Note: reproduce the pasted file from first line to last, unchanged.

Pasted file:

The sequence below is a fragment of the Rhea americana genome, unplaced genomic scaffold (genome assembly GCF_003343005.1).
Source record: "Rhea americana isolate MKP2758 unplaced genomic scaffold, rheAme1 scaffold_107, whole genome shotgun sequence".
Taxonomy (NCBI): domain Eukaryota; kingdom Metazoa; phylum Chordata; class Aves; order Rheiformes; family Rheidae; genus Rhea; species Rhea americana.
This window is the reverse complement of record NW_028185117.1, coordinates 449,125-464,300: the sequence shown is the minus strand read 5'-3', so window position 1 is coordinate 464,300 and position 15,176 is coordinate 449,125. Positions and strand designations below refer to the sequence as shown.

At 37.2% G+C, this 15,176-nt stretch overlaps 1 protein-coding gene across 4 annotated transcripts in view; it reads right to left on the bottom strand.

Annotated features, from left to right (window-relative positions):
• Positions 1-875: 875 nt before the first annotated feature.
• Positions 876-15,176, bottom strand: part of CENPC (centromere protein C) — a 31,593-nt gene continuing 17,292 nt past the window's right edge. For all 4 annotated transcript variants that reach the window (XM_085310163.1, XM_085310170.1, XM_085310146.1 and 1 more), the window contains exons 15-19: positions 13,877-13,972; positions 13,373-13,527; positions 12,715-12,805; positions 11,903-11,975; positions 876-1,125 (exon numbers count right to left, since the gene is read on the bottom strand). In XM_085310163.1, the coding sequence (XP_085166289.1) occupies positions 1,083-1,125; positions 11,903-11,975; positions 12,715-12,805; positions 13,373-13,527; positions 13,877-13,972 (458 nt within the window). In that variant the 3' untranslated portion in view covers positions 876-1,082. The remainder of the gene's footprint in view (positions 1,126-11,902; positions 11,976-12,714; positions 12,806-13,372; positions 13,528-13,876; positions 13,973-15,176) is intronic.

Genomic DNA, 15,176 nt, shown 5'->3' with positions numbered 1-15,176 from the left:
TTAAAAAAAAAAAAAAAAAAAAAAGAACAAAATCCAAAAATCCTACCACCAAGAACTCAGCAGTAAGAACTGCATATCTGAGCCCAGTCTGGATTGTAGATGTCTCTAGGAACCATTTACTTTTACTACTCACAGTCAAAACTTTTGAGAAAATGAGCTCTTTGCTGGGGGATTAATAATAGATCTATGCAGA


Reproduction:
The sequence below is a fragment of the Rhea americana genome, unplaced genomic scaffold (genome assembly GCF_003343005.1).
Source record: "Rhea americana isolate MKP2758 unplaced genomic scaffold, rheAme1 scaffold_107, whole genome shotgun sequence".
Taxonomy (NCBI): domain Eukaryota; kingdom Metazoa; phylum Chordata; class Aves; order Rheiformes; family Rheidae; genus Rhea; species Rhea americana.
This window is the reverse complement of record NW_028185117.1, coordinates 449,125-464,300: the sequence shown is the minus strand read 5'-3', so window position 1 is coordinate 464,300 and position 15,176 is coordinate 449,125. Positions and strand designations below refer to the sequence as shown.

At 37.2% G+C, this 15,176-nt stretch overlaps 1 protein-coding gene across 4 annotated transcripts in view; it reads right to left on the bottom strand.

Annotated features, from left to right (window-relative positions):
• Positions 1-875: 875 nt before the first annotated feature.
• Positions 876-15,176, bottom strand: part of CENPC (centromere protein C) — a 31,593-nt gene continuing 17,292 nt past the window's right edge. For all 4 annotated transcript variants that reach the window (XM_085310163.1, XM_085310170.1, XM_085310146.1 and 1 more), the window contains exons 15-19: positions 13,877-13,972; positions 13,373-13,527; positions 12,715-12,805; positions 11,903-11,975; positions 876-1,125 (exon numbers count right to left, since the gene is read on the bottom strand). In XM_085310163.1, the coding sequence (XP_085166289.1) occupies positions 1,083-1,125; positions 11,903-11,975; positions 12,715-12,805; positions 13,373-13,527; positions 13,877-13,972 (458 nt within the window). In that variant the 3' untranslated portion in view covers positions 876-1,082. The remainder of the gene's footprint in view (positions 1,126-11,902; positions 11,976-12,714; positions 12,806-13,372; positions 13,528-13,876; positions 13,973-15,176) is intronic.

Genomic DNA, 15,176 nt, shown 5'->3' with positions numbered 1-15,176 from the left:
TTAAAAAAAAAAAAAAAAAAAAAAGAACAAAATCCAAAAATCCTACCACCAAGAACTCAGCAGTAAGAACTGCATATCTGAGCCCAGTCTGGATTGTAGATGTCTCTAGGAACCATTTACTTTTACTACTCACAGTCAAAACTTTTGAGAAAATGAGCTCTTTGCTGGGGGATTAATAATAGATCTATGCAGA